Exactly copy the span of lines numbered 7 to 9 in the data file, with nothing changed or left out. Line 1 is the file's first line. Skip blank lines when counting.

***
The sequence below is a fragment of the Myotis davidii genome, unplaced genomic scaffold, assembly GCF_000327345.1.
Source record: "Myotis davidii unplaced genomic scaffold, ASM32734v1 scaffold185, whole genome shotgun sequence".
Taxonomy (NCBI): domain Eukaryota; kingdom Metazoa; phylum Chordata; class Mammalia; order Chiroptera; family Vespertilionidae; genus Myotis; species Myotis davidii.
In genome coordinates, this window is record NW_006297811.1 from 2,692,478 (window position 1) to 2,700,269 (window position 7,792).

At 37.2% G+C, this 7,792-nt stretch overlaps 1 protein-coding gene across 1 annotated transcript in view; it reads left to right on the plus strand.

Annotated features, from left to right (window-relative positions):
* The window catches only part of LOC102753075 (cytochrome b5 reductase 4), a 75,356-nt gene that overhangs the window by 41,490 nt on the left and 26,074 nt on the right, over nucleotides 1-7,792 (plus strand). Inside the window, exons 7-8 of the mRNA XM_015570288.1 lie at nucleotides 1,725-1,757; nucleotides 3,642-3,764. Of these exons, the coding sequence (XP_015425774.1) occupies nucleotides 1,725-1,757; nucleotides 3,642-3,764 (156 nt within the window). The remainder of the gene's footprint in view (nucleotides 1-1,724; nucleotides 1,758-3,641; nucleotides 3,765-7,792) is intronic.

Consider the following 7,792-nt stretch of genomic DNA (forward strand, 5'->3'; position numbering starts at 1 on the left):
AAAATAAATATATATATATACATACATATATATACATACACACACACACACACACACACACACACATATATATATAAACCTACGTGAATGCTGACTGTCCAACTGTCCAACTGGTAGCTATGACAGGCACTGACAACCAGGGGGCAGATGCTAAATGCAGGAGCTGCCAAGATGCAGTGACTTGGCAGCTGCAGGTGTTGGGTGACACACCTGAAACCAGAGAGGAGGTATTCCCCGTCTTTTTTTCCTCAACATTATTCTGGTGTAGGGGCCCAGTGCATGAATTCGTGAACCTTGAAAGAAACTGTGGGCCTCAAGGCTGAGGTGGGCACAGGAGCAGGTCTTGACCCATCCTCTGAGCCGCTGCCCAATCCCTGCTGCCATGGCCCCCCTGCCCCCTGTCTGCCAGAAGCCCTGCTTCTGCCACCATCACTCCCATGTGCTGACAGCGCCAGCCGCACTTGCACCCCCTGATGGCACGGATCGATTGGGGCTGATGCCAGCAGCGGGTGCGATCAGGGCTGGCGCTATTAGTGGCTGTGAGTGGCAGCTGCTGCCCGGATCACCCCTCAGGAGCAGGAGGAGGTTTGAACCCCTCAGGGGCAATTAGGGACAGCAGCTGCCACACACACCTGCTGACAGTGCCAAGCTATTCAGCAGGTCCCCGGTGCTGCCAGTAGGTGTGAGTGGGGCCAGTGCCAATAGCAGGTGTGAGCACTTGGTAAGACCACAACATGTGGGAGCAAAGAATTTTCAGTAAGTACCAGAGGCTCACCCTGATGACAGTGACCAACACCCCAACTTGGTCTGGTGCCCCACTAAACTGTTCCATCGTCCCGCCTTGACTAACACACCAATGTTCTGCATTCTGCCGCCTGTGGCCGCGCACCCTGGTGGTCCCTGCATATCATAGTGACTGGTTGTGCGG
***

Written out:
* The window catches only part of LOC102753075 (cytochrome b5 reductase 4), a 75,356-nt gene that overhangs the window by 41,490 nt on the left and 26,074 nt on the right, over nucleotides 1-7,792 (plus strand). Inside the window, exons 7-8 of the mRNA XM_015570288.1 lie at nucleotides 1,725-1,757; nucleotides 3,642-3,764. Of these exons, the coding sequence (XP_015425774.1) occupies nucleotides 1,725-1,757; nucleotides 3,642-3,764 (156 nt within the window). The remainder of the gene's footprint in view (nucleotides 1-1,724; nucleotides 1,758-3,641; nucleotides 3,765-7,792) is intronic.

Consider the following 7,792-nt stretch of genomic DNA (forward strand, 5'->3'; position numbering starts at 1 on the left):
AAAATAAATATATATATATACATACATATATATACATACACACACACACACACACACACACACACATATATATATAAACCTACGTGAATGCTGACTGTCCAACTGTCCAACTGGTAGCTATGACAGGCACTGACAACCAGGGGGCAGATGCTAAATGCAGGAGCTGCCAAGATGCAGTGACTTGGCAGCTGCAGGTGTTGGGTGACACACCTGAAACCAGAGAGGAGGTATTCCCCGTCTTTTTTTCCTCAACATTATTCTGGTGTAGGGGCCCAGTGCATGAATTCGTGAACCTTGAAAGAAACTGTGGGCCTCAAGGCTGAGGTGGGCACAGGAGCAGGTCTTGACCCATCCTCTGAGCCGCTGCCCAATCCCTGCTGCCATGGCCCCCCTGCCCCCTGTCTGCCAGAAGCCCTGCTTCTGCCACCATCACTCCCATGTGCTGACAGCGCCAGCCGCACTTGCACCCCCTGATGGCACGGATCGATTGGGGCTGATGCCAGCAGCGGGTGCGATCAGGGCTGGCGCTATTAGTGGCTGTGAGTGGCAGCTGCTGCCCGGATCACCCCTCAGGAGCAGGAGGAGGTTTGAACCCCTCAGGGGCAATTAGGGACAGCAGCTGCCACACACACCTGCTGACAGTGCCAAGCTATTCAGCAGGTCCCCGGTGCTGCCAGTAGGTGTGAGTGGGGCCAGTGCCAATAGCAGGTGTGAGCACTTGGTAAGACCACAACATGTGGGAGCAAAGAATTTTCAGTAAGTACCAGAGGCTCACCCTGATGACAGTGACCAACACCCCAACTTGGTCTGGTGCCCCACTAAACTGTTCCATCGTCCCGCCTTGACTAACACACCAATGTTCTGCATTCTGCCGCCTGTGGCCGCGCACCCTGGTGGTCCCTGCATATCATAGTGACTGGTTGTGCGG